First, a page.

Crew » Career & Training » Is 35 too old to start out in yachting?

Is 35 too old to start out in yachting?

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Q: JS, South Africa:

I'm considering going through the required training to become a Stewardess. I believe I have the skills and personality to be a really good stewardess, but I'm 34 years old, and I know that realistically age is a factor in this industry.

I have high-end hospitality experience and I'm confident that I would make a great impression in an interview, but I'm worried that I might never get that far due to my age. Based on your experience of the industry, do you think I would stand a chance against all the other first-timers who are 10 years younger than I am?

A: The Crew Coach:

I am so pleased that you asked this question, for age is something that often holds people back from following their dreams of getting into yachting, and I really wish it wouldn’t. The short answer is, yes, you definitely stand a chance—a good chance—and there are ways to increase your chance of success.

I would of course love to say that age doesn’t matter (unless you’re a fine wine), but you’ve obviously done your research about the yachting industry, and want some honest answers.

It’s true, age is a factor, but so are a lot of other things, and I can tell you from personal experience that a good attitude and enthusiastic energy trumps age every time.

I personally got into yachting at 28, and in my work as a career coach I’ve helped many others in their 30s enter the yachting industry. I can say with complete certainty that it can be done. And you appear to have all the right attributes to succeed in yachting, including the good sense to do your research beforehand!

There are lots of reasons to expect that you will find a job as a stewardess. As the industry has become more professional over the years I’ve seen a trend towards hiring more mature crew with life experience. Think of it from a captain’s perspective; he or she is probably in their 40’s, and has the choice of hiring a 20 year old who has probably just left home and has little to no high end hospitality experience, or someone with years of experience and a steady knowledge of themselves and where they want to be.

For the right kind of yacht, your age makes you a good proposition.

What’s the right kind of yacht? To start with it’s fairly unlikely that you’ll be put forward for a junior stew role on a large motoryacht, as these yachts do tend to hire young stews and train them up (there are exceptions though so certainly don’t rule them out). I think it’s much more likely that you’ll find a job on a smaller yacht, perhaps with one or two other stews, or even a sole stew position. Sailing yachts are also excellent propositions for more mature crew where sailing knowledge and life experience is more imprtant than pure youth.

So, how do you maximise your chances?

1. First you'll need to do all the required basic courses and get yourself to a yachting hub; no-one will take your dream seriously until you are qualified and present. You could find it very valuable to invest in the entry level GUEST qualification - this will also show people you are really serious about making this career move.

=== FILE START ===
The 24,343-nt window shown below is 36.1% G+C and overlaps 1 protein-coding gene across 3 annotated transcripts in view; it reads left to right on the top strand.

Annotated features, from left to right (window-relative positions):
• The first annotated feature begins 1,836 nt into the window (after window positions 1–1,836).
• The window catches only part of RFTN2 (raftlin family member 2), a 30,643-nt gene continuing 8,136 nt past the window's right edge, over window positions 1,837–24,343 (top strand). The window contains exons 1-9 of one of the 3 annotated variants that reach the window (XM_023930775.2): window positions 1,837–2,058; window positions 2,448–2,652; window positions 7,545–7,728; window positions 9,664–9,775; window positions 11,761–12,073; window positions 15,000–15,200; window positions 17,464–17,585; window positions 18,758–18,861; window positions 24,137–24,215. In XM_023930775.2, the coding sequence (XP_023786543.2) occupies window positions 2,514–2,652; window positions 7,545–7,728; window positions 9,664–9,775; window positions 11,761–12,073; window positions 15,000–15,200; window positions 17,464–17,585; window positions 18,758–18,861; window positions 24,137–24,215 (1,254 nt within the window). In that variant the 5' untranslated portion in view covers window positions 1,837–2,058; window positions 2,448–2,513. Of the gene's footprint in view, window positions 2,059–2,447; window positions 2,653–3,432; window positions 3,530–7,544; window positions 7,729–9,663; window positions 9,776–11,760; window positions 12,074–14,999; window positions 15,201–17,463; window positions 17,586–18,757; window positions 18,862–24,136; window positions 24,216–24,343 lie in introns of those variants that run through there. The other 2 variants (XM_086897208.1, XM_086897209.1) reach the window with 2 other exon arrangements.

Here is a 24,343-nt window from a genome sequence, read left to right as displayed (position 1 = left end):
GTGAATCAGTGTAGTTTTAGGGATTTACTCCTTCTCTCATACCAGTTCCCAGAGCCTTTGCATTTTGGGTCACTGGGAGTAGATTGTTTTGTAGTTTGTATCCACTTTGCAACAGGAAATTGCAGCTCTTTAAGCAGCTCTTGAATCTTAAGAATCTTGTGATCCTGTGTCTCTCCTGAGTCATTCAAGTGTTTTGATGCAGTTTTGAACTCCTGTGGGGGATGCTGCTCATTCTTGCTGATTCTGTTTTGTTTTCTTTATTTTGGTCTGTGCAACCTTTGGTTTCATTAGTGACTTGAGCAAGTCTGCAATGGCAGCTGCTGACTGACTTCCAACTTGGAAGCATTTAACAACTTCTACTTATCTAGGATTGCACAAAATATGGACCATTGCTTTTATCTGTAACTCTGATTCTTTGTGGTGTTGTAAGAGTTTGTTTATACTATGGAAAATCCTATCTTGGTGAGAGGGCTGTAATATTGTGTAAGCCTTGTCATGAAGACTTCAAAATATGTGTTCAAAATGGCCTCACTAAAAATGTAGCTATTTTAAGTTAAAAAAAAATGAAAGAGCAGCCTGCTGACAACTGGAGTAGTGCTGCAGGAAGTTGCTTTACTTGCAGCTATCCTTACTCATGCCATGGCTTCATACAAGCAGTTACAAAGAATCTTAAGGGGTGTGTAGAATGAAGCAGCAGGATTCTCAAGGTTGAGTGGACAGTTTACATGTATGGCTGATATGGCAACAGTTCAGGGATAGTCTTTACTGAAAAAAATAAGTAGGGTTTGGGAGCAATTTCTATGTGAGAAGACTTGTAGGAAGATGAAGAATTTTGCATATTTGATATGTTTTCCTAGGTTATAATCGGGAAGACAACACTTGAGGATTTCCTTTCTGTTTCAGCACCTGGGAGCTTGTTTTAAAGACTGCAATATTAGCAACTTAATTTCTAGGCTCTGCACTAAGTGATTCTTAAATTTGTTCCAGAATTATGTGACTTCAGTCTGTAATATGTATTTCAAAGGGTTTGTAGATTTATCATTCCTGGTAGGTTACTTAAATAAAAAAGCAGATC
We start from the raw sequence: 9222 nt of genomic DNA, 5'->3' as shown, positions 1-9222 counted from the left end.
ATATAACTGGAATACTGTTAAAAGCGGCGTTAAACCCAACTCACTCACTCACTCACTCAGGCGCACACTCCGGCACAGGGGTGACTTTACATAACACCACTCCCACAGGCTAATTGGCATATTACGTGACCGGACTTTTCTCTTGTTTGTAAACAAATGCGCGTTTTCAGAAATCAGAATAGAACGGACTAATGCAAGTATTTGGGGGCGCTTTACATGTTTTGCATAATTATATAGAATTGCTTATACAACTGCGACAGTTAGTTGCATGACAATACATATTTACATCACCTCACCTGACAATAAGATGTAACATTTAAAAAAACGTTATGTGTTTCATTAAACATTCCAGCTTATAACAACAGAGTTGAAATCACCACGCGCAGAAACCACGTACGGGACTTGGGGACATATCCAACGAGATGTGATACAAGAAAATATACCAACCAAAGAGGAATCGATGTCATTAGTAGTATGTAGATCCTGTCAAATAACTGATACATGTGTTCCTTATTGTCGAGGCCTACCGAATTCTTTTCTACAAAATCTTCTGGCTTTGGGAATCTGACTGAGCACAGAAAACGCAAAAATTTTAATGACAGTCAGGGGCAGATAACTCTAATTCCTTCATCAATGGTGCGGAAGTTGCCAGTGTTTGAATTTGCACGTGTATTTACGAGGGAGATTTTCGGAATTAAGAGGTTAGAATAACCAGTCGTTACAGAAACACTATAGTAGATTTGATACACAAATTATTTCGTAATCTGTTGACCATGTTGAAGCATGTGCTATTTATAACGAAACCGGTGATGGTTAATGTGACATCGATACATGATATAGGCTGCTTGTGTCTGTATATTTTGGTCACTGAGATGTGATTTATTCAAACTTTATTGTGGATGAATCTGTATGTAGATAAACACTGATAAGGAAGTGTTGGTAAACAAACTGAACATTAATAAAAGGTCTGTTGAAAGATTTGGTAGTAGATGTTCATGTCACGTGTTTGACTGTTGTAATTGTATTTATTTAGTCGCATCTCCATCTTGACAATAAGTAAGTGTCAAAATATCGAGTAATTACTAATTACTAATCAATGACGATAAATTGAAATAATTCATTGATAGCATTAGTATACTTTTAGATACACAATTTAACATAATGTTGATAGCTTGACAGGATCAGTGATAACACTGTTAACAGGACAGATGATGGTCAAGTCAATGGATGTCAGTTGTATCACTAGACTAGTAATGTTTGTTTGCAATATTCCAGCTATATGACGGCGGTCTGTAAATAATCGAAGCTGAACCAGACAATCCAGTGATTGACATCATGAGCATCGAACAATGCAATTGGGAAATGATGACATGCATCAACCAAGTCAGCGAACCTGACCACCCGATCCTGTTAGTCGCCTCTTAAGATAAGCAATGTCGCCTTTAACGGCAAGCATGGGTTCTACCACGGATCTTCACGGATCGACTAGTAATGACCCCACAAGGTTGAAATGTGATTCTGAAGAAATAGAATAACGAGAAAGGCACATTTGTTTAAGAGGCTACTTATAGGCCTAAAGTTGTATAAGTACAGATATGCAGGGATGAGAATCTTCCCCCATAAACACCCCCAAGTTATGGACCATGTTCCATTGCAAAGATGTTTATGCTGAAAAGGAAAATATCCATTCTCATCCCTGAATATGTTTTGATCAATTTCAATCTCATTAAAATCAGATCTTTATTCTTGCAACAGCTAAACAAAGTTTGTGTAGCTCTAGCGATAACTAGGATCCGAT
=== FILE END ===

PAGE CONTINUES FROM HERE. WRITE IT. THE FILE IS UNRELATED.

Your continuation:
2. Once you've arrived, get networking. Make a big effort to meet people and make a good impression. This is crucial for everyone starting out, but for you personal recommendations are essential to overcome the perceived ‘age barrier’.

3. Make it clear that you are very happy to start at the bottom and work your way up. Captains sometimes worry that older crew will not be as easy to train, or will consider themselves above certain tasks. Communicate that you are good at taking orders from those younger than you, as your chief stew could be in their 20s. Put yourself across as someone who is easy to train and takes direction well, and make sure these attributes shine on your CV (with examples if possible).

4. Ensure people know you are physically up to the job; this can be another hiring concern as stewardessing is very physical and requires people to have abundant energy.

5. Have your CV optimized to conform with yachting standards and to make sure all the correct skills and strengths are brought to the fore. Your life experience is valuable but it must be presented in the right way or it might seem irrelevant. This is something we can help you with of course, see here for more information.

6. Invest in having a strategy session to create a plan for exactly when, where and how best to go about your job hunt – you could very easily waste a lot of time and money and damage your chances without this invaluable inside industry information.

7. Above all, you must make it extremely clear to crew agents and captains that you want to move into yachting as a serious career move. This could be the greatest obstacle in your path at your age: captains might be concerned that you won’t stick around for very long, which would make it a waste of their time in hiring and training you. Explain and emphasise your yachting career goals and enthusiasm for making this career change.

Communicate your passion and dedication and you will succeed. There is a yacht out there for you. Best of luck to you and let us know how you get on!

Anyone out there with tips on how older crew can get their first break? What are your arguments for and against hiring older crew?


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